“My internal marketing department is looking to issue a communication around Twitter account security (with a business focus).”
Use of Twitter is growing, not only between individuals connecting with their “tweeps,” but also for businesses connecting with their customers, or politicians with their constituents. Twitter has become a forum for sharing all manner of expression on all subjects.
That’s why businesses need to take special care in their security training regarding Twitter and other types of social media.
Twitter and LinkedIn are fertile sources of information for hackers preparing a social engineering attacks. By gathering benign information about a company and “name dropping” in a DM (direct message) conversation, attackers may build a level of trust with insiders and thereby gain secrets.
Employees post seemingly innocuous information on Twitter that may be gathered and assembled by an adversary easily. For example, photos of office space and co-workers, descriptions of work (My d-bag boss makes me fill in his TPS report every Friday #ihateexcel), and names of customers or clients, all reveal enough information for an attack to recruit unwitting accomplices.
I’ve used that technique in my operational penetration testing. I will call an employee claiming to be a new guy from a different office, and that my boss is yelling at me to give him a weekly TPS report, and that I’m having trouble with the macros, “could you please forward me one of yours so I could copy the formulas….”
I recommend a business have a policy that is well-“socialized” around the office with the following components.
- Encourage employees to limit posts to personal interests, and not related to their work, office, or co-workers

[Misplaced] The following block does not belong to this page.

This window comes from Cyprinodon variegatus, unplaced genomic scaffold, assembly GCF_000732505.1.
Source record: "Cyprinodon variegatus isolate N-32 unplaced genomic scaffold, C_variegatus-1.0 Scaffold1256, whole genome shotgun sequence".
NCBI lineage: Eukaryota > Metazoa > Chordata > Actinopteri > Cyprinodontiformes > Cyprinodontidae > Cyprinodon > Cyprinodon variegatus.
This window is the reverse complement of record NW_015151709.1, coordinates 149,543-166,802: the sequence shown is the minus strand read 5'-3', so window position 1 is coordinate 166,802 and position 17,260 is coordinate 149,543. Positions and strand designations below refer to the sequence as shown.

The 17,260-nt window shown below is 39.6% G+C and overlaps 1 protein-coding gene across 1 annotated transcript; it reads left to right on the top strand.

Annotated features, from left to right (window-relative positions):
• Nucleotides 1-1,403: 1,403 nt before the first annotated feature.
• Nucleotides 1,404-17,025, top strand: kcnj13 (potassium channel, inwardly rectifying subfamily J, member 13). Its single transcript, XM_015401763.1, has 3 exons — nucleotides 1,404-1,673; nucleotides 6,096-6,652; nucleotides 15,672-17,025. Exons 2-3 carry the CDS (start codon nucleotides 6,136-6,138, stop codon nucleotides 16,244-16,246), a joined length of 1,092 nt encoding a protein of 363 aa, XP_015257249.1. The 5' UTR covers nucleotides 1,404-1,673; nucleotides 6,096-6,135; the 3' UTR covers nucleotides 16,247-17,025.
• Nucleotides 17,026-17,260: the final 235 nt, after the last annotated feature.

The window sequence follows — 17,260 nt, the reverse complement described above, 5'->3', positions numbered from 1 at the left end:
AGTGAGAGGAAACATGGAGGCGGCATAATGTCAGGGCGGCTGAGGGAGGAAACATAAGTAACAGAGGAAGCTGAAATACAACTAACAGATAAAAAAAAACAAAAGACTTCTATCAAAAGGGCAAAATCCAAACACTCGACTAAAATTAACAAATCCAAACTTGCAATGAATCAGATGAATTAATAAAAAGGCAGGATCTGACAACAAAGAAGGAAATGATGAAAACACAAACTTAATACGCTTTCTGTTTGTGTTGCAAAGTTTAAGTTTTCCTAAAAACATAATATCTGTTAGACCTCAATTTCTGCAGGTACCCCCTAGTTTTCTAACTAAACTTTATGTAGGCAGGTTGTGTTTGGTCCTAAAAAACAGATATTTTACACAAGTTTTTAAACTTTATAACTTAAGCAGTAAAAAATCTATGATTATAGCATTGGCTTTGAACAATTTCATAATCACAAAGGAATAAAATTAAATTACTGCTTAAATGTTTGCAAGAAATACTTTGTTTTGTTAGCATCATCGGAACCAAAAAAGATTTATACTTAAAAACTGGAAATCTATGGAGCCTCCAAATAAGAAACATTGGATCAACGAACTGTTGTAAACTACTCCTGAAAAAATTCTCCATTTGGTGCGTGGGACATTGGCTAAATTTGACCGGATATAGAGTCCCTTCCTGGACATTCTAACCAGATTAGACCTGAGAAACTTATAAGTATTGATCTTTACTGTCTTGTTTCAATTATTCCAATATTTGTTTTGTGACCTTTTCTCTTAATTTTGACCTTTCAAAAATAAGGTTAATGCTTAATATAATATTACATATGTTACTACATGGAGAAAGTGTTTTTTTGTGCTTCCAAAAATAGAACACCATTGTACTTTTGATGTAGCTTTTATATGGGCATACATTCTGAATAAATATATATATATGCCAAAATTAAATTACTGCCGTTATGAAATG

- Never to share information with strangers, even longtime “connections” on LinkedIn or longtime “tweeps.” Instead refer them to your corporate webpage, or say you will have someone get back to them.
- Always ask for a callback number or email address from anyone requesting information by phone, LinkedIn or Twitter, and forward the request security or to marketing.
- Twitter profiles should not indicate place of employment.
- LinkedIn profiles can be more complete, but only connect with people you actually know or who are personally introduced to you. (Social Engineers create fake, legitimate-sounding profiles on LinkedIn and connect to hundreds of people in a particular industry to appear legitimate.) Just because a person is connected to (or follows) many of the same people as you, does not mean that they are legit.
Twitter and LinkedIn are great tools for business, which, if used properly by well-informed employees, won’t be a gateway for hackers.
When legendary former Gartner analyst, Vic Wheatman, and I discussed our latest webinar, we tackled the issue of creating and measuring value.
After the webinar ended, my wheels kept turning as I considered some research I’d completed recently. For one thing, I learned that CEOs think security executives are excellent security managers — but downright rotten business-people.